Mustang update #3

Left hand fender off. Looks like a nasty rust hole just under the windscreen. Also some bubbling of the paint in this area. I was getting some damp in the footwell on the driver side - this would explain that. Doors coming off. Console coming out. Seats coming out. Taking up the carpet in the back. --

Mustang update #2

Removing the valance, bumper and so on. Right hand fender removed. Love this hood latch. A look at the left and right hand side of the engine bay. The exhaust header is in pretty terrible shape. The brake booster is not much better.

Mustang update #1

A look at the engine bay at the very beginning. Lots of rust. I was having problems with the distributor/coil. So, I ended up dropping in a HEI. I had it on hand, but didn’t expect to use it until later. Hood and front grill come off. Boot lid off. Here’s a close up look at the left and right sides of the inside of the boot.

Using git hooks to trigger Rundeck jobs

At work, we keep our hiera yaml files in a git repo (encrypted using the excellent hiera-eyaml backend). I got really tired of doing a git pull on the puppetmaster each time I made a change to a hiera file. So, I wanted to set up a way to pull these changes automatically each time I did a commit. The first thought I had was to just set up some keys so the git server could ssh to the puppet master and run a git pull.

Growing the disk in a vagrant basebox

I love using vagrant when making big changes to my puppet code. It allows you to really easily start with a blank slate for each iteration. It gives me a reasonable amount of certainty that should^H^H^H when one my instances blow up, a single puppet pass will do everything needed to generate a new one. So, today, I’m happily working away on a major restructure of some puppet code when I run into this error.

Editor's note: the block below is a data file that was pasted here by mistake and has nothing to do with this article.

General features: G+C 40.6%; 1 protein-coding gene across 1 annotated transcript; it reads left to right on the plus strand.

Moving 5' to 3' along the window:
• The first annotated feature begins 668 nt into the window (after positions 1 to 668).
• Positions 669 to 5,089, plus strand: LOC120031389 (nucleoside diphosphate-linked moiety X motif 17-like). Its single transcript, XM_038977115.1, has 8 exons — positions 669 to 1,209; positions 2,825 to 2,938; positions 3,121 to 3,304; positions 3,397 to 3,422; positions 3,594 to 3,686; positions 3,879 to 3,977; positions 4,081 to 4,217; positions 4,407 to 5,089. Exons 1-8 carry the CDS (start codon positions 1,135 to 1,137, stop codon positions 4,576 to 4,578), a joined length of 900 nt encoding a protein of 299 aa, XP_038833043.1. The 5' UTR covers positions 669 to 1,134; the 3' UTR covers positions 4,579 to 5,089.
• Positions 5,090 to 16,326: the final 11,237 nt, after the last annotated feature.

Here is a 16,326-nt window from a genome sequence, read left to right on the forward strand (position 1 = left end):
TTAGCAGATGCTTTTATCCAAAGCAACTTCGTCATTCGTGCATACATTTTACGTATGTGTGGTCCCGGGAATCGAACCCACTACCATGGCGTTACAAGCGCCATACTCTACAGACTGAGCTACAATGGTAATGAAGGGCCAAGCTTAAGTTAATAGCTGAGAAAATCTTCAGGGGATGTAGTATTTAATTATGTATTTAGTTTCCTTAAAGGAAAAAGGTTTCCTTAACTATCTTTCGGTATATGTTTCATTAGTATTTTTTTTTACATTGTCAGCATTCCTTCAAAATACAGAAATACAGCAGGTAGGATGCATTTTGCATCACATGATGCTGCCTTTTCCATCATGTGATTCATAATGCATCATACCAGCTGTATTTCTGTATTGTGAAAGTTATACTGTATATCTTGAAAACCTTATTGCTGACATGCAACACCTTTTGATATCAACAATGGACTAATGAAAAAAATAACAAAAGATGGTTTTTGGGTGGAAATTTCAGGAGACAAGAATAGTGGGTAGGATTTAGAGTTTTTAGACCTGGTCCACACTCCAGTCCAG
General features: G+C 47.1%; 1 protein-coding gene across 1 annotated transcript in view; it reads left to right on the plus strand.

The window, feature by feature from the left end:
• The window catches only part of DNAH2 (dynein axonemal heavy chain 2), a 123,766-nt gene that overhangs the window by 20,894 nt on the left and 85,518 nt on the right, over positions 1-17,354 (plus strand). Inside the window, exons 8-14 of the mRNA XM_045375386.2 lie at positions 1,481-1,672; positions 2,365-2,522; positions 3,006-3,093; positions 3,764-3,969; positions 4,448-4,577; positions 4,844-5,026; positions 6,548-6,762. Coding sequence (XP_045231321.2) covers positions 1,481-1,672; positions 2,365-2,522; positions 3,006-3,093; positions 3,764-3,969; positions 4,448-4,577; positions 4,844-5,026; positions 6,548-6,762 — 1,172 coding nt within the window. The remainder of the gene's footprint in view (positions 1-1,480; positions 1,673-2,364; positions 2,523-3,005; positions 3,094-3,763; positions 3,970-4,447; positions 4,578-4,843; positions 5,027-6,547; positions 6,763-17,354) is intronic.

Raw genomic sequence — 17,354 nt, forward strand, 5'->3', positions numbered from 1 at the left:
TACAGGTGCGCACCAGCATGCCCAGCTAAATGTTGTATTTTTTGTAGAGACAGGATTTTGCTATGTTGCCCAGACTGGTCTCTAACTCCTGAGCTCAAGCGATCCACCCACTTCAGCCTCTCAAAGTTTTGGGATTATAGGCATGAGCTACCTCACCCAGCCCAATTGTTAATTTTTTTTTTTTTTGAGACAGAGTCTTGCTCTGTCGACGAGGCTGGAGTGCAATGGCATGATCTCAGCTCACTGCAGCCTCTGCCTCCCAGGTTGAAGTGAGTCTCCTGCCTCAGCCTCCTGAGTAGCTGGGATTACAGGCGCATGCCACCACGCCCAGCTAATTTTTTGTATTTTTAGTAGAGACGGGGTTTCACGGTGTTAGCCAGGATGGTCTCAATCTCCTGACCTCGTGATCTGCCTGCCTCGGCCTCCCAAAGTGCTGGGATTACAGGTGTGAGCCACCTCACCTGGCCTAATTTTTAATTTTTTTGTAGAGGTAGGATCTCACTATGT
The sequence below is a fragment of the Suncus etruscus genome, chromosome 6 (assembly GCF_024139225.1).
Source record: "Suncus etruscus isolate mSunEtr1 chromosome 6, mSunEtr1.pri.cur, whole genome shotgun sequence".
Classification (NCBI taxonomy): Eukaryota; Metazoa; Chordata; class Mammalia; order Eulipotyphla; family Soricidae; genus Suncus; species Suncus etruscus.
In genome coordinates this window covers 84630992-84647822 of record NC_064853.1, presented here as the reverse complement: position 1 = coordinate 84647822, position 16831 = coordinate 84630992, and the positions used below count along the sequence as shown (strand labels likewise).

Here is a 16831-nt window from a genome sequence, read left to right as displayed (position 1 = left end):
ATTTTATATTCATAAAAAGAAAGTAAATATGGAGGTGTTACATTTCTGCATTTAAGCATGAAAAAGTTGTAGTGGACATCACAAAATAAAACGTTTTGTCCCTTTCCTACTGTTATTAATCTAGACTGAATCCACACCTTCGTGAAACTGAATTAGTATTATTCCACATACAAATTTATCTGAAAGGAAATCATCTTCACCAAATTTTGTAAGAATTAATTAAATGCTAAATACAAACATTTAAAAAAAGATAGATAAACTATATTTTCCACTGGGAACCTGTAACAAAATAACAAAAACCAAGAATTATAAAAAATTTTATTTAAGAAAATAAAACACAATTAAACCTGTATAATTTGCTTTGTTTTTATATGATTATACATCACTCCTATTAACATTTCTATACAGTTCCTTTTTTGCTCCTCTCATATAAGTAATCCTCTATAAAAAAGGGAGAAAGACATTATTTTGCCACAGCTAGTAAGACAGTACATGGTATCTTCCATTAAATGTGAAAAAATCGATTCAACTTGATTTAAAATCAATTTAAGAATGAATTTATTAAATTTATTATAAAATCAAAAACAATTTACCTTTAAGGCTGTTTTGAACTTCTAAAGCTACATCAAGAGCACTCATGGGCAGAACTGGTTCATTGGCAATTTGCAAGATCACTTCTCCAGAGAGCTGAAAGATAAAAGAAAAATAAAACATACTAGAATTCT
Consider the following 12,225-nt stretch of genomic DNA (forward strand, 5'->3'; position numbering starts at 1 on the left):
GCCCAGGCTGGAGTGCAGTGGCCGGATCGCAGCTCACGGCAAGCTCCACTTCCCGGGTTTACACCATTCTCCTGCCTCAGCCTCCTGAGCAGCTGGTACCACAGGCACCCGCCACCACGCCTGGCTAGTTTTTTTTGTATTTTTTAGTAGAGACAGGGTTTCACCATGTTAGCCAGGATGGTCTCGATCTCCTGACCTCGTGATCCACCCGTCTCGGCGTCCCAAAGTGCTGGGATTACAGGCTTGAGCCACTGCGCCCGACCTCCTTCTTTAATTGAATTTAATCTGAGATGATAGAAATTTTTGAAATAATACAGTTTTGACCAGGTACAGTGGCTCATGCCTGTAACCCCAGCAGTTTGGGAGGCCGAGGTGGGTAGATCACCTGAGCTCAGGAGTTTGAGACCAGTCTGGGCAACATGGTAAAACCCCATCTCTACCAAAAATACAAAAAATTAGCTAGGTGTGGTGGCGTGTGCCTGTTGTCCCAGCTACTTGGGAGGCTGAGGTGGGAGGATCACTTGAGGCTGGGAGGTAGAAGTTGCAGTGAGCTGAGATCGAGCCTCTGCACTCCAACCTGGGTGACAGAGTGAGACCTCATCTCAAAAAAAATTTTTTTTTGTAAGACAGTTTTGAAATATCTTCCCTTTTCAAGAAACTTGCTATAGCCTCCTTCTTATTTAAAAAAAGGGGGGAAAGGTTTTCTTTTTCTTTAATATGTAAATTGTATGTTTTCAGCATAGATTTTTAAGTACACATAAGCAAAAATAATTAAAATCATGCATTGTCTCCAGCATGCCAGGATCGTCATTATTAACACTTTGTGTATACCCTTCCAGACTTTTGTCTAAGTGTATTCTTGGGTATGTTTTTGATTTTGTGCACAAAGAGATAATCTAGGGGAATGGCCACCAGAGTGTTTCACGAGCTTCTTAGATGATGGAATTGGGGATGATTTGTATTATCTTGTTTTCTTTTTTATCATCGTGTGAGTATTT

Some thoughts on toil

The importance of distinguishing toil from other types of work and understanding its impact didn’t really click with me until recently when I read the Google SRE book. Toil is an insidious type of work. It’s impossible to completely eliminate, can be difficult to spot, and can have a huge impact on your productivity. If left unchecked, it can grow to consume the majority of your time meaning you’re left with little or no capacity for work which improves your environment.

Writing About Things Going Wrong

In this post, I want to talk about one very important part of dealing with an outage or some other type of undesirable event - doing a write-up afterwards. As well as being a good exercise in introspecting behaviours in your team, a well-written report can have a huge impact on how your work, as an ops/sysadmin/SRE/whatever person, is perceived outside of your team. Whether you think it is or not, giving other people in your organisation a view into some of the details of what you do is a part of your job.

Controlled Server Demolition

Today I tasked with one of those jobs which don’t come up very often - shutting down a service for good. This particular retirement posed an interesting challenge though. As per usual, I wanted to make sure that all traces of customer data was wiped from the systems, and, indeed, any of our own keys/users/passwords and so on. The challenge was, though, that I only had ssh access to the systems.

Latency And Mobile Sites

I wrote an article for MobiForge entitled Less Is More - Why You Should Care About Latency For Your Mobile Site .

An Empirical Study of SNI Support in Different HTTP Clients

There’s a bit of a chicken and egg situation inherent in the way that SSL works. This can make hosting multiple SSL domains/certs on the same host problematic. Before an SSL client can make a request it must handshake with the server to set up a secure connection. Part of the handshake process is the server presenting it’s SSL cert to the client. Only after the connection is set up does the client send the actual HTTP request.